1. In his article Babcock points out that Amazon doesn’t break out AWS revenues directly [7].
  2. I took a simple approach to compute the total amount of usable space required by Apple for their most recent financial quarter.  347 petabytes was computed by obtaining the product of 5 gigabytes and the total number of devices sold in their most recent quarter, 77 million [12].
  3. While recent information about data center scale has been made public by the likes of Apple, Google, Microsoft and Facebook, it should be noted that this was what they were willing to say.  An open and accurate accounting of the real server population, storage capacities, consumed floor space, and so on is generally considered trade secret data and is therefore not exposed.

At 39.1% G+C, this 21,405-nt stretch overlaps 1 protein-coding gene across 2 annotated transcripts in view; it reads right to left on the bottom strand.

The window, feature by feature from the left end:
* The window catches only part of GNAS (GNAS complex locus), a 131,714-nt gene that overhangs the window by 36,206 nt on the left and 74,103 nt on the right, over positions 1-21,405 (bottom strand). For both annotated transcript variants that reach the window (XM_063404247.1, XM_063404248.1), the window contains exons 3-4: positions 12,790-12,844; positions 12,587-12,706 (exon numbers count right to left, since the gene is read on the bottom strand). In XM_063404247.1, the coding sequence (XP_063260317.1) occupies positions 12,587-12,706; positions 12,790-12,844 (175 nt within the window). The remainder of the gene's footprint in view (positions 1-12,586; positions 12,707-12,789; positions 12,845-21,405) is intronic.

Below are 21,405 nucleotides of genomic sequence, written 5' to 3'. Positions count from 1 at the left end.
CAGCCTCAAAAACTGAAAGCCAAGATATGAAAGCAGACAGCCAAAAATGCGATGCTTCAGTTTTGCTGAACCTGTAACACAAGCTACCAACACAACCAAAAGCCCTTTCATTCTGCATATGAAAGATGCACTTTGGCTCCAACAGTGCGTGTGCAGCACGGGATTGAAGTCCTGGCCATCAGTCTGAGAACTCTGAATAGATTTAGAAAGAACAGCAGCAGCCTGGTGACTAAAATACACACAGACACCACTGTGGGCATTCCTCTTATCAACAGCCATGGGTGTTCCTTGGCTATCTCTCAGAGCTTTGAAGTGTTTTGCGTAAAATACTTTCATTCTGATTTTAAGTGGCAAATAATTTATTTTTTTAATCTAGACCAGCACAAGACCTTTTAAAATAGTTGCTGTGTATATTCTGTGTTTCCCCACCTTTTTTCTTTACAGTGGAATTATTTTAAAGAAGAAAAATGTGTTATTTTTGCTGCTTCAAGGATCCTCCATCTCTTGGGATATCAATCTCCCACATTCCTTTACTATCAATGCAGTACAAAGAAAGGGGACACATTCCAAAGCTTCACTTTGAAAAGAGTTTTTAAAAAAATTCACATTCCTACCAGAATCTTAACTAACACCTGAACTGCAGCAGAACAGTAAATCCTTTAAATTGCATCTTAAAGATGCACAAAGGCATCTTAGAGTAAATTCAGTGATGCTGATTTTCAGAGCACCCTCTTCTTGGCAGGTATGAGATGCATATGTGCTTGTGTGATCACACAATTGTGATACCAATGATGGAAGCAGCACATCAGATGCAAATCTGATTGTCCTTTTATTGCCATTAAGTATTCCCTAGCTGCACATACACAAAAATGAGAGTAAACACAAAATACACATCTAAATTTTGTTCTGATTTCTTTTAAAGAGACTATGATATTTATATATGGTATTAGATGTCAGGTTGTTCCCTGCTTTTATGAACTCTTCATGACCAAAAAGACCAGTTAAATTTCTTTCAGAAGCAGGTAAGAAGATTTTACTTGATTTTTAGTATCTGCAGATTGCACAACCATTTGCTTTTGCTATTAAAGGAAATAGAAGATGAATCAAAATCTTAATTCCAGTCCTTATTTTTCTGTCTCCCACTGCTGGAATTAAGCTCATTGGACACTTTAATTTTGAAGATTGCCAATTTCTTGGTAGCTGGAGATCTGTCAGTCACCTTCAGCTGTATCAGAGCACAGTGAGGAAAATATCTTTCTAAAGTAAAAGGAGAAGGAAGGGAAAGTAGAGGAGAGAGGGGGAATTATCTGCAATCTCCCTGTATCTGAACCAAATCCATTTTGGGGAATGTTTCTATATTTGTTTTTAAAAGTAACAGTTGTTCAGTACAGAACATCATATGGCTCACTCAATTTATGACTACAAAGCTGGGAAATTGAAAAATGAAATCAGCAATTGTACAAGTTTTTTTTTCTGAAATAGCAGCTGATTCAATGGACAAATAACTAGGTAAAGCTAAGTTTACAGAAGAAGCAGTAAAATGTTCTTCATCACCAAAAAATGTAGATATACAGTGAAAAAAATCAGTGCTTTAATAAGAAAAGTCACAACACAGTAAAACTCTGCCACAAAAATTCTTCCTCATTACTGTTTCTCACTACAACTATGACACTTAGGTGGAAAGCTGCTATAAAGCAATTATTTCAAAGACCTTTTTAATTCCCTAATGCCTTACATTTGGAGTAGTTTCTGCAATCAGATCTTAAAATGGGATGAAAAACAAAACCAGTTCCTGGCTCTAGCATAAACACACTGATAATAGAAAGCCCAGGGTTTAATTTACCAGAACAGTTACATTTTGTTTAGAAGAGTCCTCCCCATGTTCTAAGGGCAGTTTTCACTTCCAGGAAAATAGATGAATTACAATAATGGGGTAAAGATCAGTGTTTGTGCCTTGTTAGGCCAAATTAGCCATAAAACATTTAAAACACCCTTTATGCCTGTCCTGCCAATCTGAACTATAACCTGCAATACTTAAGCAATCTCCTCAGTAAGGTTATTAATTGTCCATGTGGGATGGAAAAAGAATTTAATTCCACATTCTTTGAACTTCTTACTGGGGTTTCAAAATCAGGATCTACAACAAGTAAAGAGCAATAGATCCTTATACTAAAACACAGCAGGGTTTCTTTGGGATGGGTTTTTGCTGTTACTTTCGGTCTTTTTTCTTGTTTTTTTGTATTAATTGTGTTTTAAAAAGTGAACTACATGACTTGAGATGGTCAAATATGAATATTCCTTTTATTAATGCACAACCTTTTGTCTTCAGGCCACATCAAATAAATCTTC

1. Will Cloud Computing Survive the Internet of Things? (Introduction) - includes all references represented in this post
  2. Will Cloud Computing Survive the Internet of Things? (The Force of Internet of Things) - the next installment in this series
  3. Will Cloud Computing Survive the Internet of Things? (Reflections and Conclusions) - the final installment in this series